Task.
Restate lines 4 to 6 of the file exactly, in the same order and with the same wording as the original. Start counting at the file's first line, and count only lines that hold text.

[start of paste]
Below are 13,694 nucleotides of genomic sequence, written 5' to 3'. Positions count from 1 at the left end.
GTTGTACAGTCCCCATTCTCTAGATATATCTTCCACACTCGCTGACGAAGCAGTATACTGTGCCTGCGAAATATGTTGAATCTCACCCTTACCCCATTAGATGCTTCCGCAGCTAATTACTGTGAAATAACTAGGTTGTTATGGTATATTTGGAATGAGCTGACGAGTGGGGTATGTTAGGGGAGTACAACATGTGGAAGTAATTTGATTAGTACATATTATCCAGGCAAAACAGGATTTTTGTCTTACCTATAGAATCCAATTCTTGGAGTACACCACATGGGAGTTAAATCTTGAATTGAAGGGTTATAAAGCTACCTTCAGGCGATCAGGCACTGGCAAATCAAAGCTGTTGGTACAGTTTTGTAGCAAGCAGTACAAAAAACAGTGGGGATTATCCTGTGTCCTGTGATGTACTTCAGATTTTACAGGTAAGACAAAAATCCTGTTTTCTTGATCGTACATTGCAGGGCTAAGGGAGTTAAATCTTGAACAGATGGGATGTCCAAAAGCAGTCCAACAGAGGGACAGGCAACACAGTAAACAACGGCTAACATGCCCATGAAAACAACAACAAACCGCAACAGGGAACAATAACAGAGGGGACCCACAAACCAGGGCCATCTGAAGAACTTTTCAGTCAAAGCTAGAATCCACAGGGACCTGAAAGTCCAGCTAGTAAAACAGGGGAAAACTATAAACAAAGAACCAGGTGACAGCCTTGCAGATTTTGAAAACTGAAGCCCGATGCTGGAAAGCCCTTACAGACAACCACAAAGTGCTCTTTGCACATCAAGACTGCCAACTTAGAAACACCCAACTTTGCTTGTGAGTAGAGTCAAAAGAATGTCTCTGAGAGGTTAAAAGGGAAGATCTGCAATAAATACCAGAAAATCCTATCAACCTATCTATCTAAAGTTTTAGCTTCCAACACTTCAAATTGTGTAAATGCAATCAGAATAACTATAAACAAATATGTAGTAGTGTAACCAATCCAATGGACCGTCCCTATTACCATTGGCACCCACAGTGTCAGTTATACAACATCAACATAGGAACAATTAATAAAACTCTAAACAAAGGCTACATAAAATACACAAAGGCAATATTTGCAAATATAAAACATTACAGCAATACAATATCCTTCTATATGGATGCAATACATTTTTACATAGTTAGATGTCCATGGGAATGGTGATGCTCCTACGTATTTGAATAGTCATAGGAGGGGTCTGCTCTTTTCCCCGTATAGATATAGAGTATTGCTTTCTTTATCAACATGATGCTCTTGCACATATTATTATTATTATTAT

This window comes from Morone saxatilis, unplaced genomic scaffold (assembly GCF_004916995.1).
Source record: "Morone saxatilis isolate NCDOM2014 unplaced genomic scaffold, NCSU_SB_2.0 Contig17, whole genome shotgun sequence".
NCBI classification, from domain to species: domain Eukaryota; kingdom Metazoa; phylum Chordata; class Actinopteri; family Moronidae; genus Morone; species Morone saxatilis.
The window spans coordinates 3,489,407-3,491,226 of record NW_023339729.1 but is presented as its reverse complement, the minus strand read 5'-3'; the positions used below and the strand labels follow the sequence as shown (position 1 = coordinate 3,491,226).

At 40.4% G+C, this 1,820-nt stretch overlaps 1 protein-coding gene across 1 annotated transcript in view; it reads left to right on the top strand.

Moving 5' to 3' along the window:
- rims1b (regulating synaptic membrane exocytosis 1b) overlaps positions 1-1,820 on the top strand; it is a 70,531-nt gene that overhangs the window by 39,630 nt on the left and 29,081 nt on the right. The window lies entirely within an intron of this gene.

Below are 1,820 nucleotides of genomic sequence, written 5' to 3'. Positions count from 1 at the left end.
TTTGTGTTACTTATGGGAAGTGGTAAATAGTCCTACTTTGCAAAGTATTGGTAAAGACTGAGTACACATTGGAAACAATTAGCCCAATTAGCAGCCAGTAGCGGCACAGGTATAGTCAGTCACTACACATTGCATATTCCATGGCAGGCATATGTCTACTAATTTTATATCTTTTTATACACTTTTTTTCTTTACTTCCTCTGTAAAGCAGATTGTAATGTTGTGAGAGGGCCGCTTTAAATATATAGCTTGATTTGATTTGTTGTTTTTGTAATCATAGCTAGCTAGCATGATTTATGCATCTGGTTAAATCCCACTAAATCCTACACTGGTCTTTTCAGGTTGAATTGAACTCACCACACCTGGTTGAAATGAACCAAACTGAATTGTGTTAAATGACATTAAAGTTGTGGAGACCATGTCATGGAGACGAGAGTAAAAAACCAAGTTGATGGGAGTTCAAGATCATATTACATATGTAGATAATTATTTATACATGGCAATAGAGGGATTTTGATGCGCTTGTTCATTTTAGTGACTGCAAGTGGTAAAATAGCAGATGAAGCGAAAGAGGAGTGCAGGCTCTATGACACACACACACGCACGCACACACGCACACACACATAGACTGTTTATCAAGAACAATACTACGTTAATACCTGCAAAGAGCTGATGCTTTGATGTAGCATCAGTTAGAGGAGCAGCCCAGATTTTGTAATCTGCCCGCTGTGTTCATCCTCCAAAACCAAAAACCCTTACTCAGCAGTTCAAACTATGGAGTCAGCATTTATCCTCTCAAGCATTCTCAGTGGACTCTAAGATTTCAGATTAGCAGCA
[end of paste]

Source record: "Morone saxatilis isolate NCDOM2014 unplaced genomic scaffold, NCSU_SB_2.0 Contig17, whole genome shotgun sequence".
NCBI classification, from domain to species: domain Eukaryota; kingdom Metazoa; phylum Chordata; class Actinopteri; family Moronidae; genus Morone; species Morone saxatilis.
The window spans coordinates 3,489,407-3,491,226 of record NW_023339729.1 but is presented as its reverse complement, the minus strand read 5'-3'; the positions used below and the strand labels follow the sequence as shown (position 1 = coordinate 3,491,226).